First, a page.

10. Having a daughter living in Australia I watch programs such as these with interest. I have noticed that the exchange rate (pounds to aussie dollars) used when giving the cost of houses is not correct. The exchange rate used is never stated but when they provide information that allows it to be calculated it always seems to be 2 aussie dollars to the pound.(or more). Today's rate is less than 1.8. I accept that the excahange rate may change between the dates when the program was made and broadcast but believe that the rate used to calculate house prices in the program should be incorporated into the program or given at the end of the program. In the similar program tonight on channel 4 (Phil Down Under) 40000 aussie dollars was said to be equivalent to £18000, equivalent to an exchange rate of about 2.2 aussie dollars to the pound. If this is the rate they used to calculate the price (in pounds) of the houses shown in the program they are misleading the viewers with respect to what they could afford to buy today.
  11. I'm in Brisbane visiting family at the moment. Last night I was talking to a real estate agent who told me that he is having no problem selling houses quickly. Anecdotal evidence I know, but Brisbane property market seems to be strong. Given the poor exchange rate ot sterling against the Aussie dollar Brisbane property prices seem really expensive now. I wonder if this will impact on migration from UK. I'm not very impressed by most Australian houses (based on Brisbane experience mainly). The traditional Queenslander type house is an exception but I'm not sure that I could get my head round living in a wooden house. There are some really good modern houses here but they usually cost a fortune.
  12. I'm from Sheffield and I agree totally that they should be demolished. They were an eyesore from the day they were built.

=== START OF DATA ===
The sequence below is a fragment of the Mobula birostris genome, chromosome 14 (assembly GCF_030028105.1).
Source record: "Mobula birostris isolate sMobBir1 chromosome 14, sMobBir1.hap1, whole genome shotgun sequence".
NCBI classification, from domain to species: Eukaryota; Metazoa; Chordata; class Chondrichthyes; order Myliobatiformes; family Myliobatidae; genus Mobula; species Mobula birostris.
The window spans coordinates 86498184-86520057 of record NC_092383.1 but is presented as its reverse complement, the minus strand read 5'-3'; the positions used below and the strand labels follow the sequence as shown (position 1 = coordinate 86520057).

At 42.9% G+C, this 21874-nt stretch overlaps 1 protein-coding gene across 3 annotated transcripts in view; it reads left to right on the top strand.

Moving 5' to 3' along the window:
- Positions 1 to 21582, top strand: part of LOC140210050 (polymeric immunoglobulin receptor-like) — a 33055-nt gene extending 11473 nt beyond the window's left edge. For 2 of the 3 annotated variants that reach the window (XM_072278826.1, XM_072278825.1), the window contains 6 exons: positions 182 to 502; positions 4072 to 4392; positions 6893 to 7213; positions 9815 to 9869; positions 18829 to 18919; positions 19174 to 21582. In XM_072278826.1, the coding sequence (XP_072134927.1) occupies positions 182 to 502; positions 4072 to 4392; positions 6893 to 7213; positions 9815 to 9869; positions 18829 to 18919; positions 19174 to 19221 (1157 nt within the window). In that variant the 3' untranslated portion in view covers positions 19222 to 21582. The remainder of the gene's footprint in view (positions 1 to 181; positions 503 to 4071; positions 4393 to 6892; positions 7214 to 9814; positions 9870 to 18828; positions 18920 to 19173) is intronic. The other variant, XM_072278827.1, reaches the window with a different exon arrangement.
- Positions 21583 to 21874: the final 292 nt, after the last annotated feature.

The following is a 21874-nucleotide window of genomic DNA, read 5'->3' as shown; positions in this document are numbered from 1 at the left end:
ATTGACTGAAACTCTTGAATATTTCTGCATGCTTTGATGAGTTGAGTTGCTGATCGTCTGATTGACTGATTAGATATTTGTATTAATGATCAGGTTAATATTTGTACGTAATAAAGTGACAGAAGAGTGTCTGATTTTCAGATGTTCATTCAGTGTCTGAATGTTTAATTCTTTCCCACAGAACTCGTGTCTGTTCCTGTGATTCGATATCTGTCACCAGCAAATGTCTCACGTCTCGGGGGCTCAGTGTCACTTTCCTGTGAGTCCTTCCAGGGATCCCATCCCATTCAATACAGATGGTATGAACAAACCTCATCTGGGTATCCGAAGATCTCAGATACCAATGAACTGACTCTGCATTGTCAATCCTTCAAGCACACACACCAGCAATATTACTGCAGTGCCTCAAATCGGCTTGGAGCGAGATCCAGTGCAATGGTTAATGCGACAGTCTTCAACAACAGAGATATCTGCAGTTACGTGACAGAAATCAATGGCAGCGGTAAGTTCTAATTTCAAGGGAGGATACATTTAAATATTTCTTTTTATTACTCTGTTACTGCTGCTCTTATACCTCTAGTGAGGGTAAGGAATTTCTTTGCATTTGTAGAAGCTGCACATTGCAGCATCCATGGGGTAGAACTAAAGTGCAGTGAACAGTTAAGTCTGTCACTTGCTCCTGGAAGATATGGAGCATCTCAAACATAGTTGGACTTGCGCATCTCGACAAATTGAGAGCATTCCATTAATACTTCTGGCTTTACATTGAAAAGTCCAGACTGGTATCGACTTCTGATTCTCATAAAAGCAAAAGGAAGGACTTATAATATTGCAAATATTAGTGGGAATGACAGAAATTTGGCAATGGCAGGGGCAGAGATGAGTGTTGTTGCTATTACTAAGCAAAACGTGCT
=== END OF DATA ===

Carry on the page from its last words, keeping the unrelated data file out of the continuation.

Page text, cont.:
13. Are there any figures for the ratio of the average property to average income for Japan? I can't find any. Having a son working in Tokyo, my perception is that prices there may not be rising but they are still very high. Same applies to cost of renting and appartments are much smaller than UK.
  14. We bought (fully cash) in April this year after two to three years out of the market (and out of UK). We could have waited but the ideal house came up and we obtained it at a fair discount from the developer. Our experience was that the number of houses available that suited us was limited (rural West Yorkshire area) and we were not prepared to let the opportunity to buy this house pass by. I'm prepared to loose some value over the next year because all of the money used came from property inflation anyway and interest on deposited money is poor now. And the house is and will be our home for the next ten years. In summary,wait until you find the ideal house and can buy it for a reasonable price, then go ahead. Buying a house/home should not be just viewed as a financial investment, although one should always buy carefully with a view to being able to sell again at some point in the future. In houses, as in many things, quality (specifically house type/construction and location) is the key factor.
  15. One way of looking at it is to distinguish between income on which national insurance is paid (earned) and income that it is not (unearned). Pensions are unearned income according to this definition.